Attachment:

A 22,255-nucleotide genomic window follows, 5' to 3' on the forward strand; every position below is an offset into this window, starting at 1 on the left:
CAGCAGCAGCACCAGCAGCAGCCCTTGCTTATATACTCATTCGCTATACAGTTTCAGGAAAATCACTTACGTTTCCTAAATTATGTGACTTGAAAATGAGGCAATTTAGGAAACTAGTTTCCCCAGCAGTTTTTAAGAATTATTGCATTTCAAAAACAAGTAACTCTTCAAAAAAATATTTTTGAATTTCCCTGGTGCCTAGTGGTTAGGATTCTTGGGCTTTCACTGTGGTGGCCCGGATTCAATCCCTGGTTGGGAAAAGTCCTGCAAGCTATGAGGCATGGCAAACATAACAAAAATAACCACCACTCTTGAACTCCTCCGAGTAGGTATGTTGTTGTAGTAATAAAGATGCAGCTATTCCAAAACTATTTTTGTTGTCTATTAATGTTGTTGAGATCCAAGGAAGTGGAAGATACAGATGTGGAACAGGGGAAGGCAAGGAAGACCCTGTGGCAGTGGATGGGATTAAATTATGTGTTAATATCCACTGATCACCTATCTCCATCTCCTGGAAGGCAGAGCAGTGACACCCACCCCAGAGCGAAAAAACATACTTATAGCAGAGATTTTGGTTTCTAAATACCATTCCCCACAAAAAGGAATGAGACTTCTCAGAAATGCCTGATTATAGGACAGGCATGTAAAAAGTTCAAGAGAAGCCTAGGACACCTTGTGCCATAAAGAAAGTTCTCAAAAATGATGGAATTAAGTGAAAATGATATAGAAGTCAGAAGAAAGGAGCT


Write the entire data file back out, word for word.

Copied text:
A 22,255-nucleotide genomic window follows, 5' to 3' on the forward strand; every position below is an offset into this window, starting at 1 on the left:
CAGCAGCAGCACCAGCAGCAGCCCTTGCTTATATACTCATTCGCTATACAGTTTCAGGAAAATCACTTACGTTTCCTAAATTATGTGACTTGAAAATGAGGCAATTTAGGAAACTAGTTTCCCCAGCAGTTTTTAAGAATTATTGCATTTCAAAAACAAGTAACTCTTCAAAAAAATATTTTTGAATTTCCCTGGTGCCTAGTGGTTAGGATTCTTGGGCTTTCACTGTGGTGGCCCGGATTCAATCCCTGGTTGGGAAAAGTCCTGCAAGCTATGAGGCATGGCAAACATAACAAAAATAACCACCACTCTTGAACTCCTCCGAGTAGGTATGTTGTTGTAGTAATAAAGATGCAGCTATTCCAAAACTATTTTTGTTGTCTATTAATGTTGTTGAGATCCAAGGAAGTGGAAGATACAGATGTGGAACAGGGGAAGGCAAGGAAGACCCTGTGGCAGTGGATGGGATTAAATTATGTGTTAATATCCACTGATCACCTATCTCCATCTCCTGGAAGGCAGAGCAGTGACACCCACCCCAGAGCGAAAAAACATACTTATAGCAGAGATTTTGGTTTCTAAATACCATTCCCCACAAAAAGGAATGAGACTTCTCAGAAATGCCTGATTATAGGACAGGCATGTAAAAAGTTCAAGAGAAGCCTAGGACACCTTGTGCCATAAAGAAAGTTCTCAAAAATGATGGAATTAAGTGAAAATGATATAGAAGTCAGAAGAAAGGAGCT